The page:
San Diego Playwrights

Getting San Diego Playwrights Produced on San Diego Stages

Cygnet Theatre’s Playwrights in Process: An Interview with Ross Tedford Kendall

on October 25, 2013

Tell us about yourself.

I’m originally from Kansas, but moved to Southern California for college. I attended USC for both undergraduate and graduate studies, earning two degrees in writing. By my estimate, I’ve been writing for about twenty years, but only recently seen success in playwriting. I don’t kid myself, it’s been a long, slow process. I have a full length production of my play, Gambit, in Chicago in November. It will be produced by Artemisia, directed by their artistic director Julie Proudfoot. I am a member of Moving Arts Theatre Company in Silver Lake, near downtown Los Angeles. They’ve produced a couple of my short plays and have helped me organize a few readings of my work, including this play. We’ve also recently hired a new artistic director, Darin Anthony, so we’re excited about that. I’m also a regular member of Lee Wochner’s Words That Speak playwriting workshop, where I’ve developed just about all my theatrical work.

Tell us about Pleasure and Pain.

I got the idea while watching another play. One scene in particular seemed to stand out, where a wife has confronted her husband over an affair, with the husband’s mistress present. The mistress would not leave without stating her case. I started thinking what would happen if that scene was the whole play. I had already written the Clementine character before, and she was complex enough to become involved in more than one story, due to her ability to generate conflict in any situation. Not only could she be the mistress who stated her position, she would not be easy to shut up, presenting a formidable challenge to the wife who dared to stand up to her. The other two characters came about from thinking about this situation taken to its breaking point. Who would the husband be? Why does he need to experiment with S&M? Why does he seek out Clementine? What would happen if the wife unexpectedly walked in on them? Come see the play and find out.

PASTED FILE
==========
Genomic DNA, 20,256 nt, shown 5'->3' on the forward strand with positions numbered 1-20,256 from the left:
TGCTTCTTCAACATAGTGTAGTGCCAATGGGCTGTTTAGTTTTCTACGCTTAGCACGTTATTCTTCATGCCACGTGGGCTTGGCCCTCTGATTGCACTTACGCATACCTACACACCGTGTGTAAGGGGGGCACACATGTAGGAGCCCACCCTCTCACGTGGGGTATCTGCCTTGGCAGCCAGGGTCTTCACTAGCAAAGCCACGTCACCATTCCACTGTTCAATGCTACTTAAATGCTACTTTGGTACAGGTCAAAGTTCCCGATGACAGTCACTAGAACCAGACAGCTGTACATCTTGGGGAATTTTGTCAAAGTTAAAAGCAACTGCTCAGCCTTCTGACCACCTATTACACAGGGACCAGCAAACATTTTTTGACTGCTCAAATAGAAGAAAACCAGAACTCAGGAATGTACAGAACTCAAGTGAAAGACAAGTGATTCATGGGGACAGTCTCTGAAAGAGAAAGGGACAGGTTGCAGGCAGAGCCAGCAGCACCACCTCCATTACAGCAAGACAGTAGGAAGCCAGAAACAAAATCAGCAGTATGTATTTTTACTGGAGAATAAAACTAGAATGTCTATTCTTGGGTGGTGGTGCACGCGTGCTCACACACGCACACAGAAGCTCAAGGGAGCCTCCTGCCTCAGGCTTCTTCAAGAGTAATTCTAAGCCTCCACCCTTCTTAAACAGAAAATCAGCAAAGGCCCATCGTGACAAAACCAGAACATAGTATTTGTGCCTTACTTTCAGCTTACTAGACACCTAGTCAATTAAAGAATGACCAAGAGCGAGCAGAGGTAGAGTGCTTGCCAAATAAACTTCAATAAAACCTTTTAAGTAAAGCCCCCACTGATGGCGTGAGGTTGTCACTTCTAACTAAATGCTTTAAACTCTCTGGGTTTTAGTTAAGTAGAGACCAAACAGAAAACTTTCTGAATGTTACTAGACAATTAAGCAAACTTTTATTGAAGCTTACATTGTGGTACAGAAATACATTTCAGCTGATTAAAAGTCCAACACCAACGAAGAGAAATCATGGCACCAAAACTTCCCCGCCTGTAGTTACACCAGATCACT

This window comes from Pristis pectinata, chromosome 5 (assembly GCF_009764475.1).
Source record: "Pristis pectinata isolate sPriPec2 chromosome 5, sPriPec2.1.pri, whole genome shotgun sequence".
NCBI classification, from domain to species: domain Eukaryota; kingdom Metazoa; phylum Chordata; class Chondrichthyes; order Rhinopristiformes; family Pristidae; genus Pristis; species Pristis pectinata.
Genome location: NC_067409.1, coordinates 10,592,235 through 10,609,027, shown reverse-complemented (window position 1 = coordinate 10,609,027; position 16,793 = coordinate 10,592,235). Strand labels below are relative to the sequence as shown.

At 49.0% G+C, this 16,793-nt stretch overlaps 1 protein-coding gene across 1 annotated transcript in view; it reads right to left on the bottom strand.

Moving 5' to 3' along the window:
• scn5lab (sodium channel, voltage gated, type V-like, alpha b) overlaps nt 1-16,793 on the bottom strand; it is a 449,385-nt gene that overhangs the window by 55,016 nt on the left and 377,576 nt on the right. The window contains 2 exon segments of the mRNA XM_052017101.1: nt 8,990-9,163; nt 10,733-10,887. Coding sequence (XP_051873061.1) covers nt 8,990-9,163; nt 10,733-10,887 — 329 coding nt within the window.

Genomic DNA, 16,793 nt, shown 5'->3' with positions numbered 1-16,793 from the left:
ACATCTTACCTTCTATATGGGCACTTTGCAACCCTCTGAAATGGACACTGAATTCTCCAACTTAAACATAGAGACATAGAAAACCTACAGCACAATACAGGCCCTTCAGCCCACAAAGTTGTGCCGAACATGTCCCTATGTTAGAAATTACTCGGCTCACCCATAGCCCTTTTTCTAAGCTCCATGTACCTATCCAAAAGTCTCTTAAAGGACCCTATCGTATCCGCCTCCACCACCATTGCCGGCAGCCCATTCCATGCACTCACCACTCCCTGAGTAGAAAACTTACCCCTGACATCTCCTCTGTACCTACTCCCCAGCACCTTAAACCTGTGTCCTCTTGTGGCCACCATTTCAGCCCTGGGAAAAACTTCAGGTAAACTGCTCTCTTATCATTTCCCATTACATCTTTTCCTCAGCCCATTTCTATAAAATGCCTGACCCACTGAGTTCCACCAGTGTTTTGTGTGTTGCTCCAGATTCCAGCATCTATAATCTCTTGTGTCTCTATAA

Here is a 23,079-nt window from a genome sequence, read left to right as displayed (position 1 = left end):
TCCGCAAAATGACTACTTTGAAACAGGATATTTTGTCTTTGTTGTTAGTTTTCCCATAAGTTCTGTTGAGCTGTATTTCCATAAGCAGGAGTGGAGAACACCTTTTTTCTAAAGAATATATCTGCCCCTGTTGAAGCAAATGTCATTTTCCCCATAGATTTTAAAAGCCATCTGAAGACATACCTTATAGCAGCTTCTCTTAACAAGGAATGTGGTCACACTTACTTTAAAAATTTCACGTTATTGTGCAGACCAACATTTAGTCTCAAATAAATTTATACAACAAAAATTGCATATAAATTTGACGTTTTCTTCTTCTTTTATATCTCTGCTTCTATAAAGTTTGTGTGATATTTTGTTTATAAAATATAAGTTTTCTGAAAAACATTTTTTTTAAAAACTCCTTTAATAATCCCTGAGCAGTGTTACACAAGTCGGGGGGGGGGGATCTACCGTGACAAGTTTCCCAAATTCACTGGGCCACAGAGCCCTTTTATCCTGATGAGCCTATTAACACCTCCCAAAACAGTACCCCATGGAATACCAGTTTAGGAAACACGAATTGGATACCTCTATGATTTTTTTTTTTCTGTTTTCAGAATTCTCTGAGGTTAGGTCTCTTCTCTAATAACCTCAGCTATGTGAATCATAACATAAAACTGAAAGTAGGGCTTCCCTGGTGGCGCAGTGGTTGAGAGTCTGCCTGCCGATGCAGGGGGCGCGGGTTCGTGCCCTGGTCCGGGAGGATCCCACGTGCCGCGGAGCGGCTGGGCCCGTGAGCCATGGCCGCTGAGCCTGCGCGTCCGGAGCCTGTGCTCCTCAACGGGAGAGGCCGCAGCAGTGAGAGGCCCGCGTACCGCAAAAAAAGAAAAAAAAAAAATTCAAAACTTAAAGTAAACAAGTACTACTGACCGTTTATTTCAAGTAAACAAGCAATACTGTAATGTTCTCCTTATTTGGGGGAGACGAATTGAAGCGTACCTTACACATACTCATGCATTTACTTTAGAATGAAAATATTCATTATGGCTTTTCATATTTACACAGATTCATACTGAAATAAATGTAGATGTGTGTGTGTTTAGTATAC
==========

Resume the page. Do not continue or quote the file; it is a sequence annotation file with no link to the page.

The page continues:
What are your challenges and successes with Pleasure and Pain?

Writing isn’t easy, at least not for me. In addition to creating characters and situations that are entertaining, theatre demands that the story work in a unique and yet universal theme; to make the story prove its worth in a larger context. It’s maddening, because I think once you start thinking about how all this works, your writing suffers. And yet, you can’t not think about it, either. Finding that balance is the real challenge, and it’s different every time. I have to do many, many rewrites, and I hate it, but it is how I work, and this play is no exception. In the end, if there is an end, it does seem to pay off. Pleasure and Pain was awarded honorable mention by Ohio State Newark’s New Play contest. That does feel good. So does collaborating with individuals and groups such as Derek Livingston, D Candis Paule and Robert May with Playwrights in Process. That makes all the trouble worthwhile, and reminds you why you do this.

What is your next step for Pleasure and Pain?

If the play is well received, I would like to send it out to production opportunities. Beyond that, just getting through the next rewrite. Just like all the others.

Ross Tedford Kendall's Mascot

Ross Tedford Kendall’s Mascot

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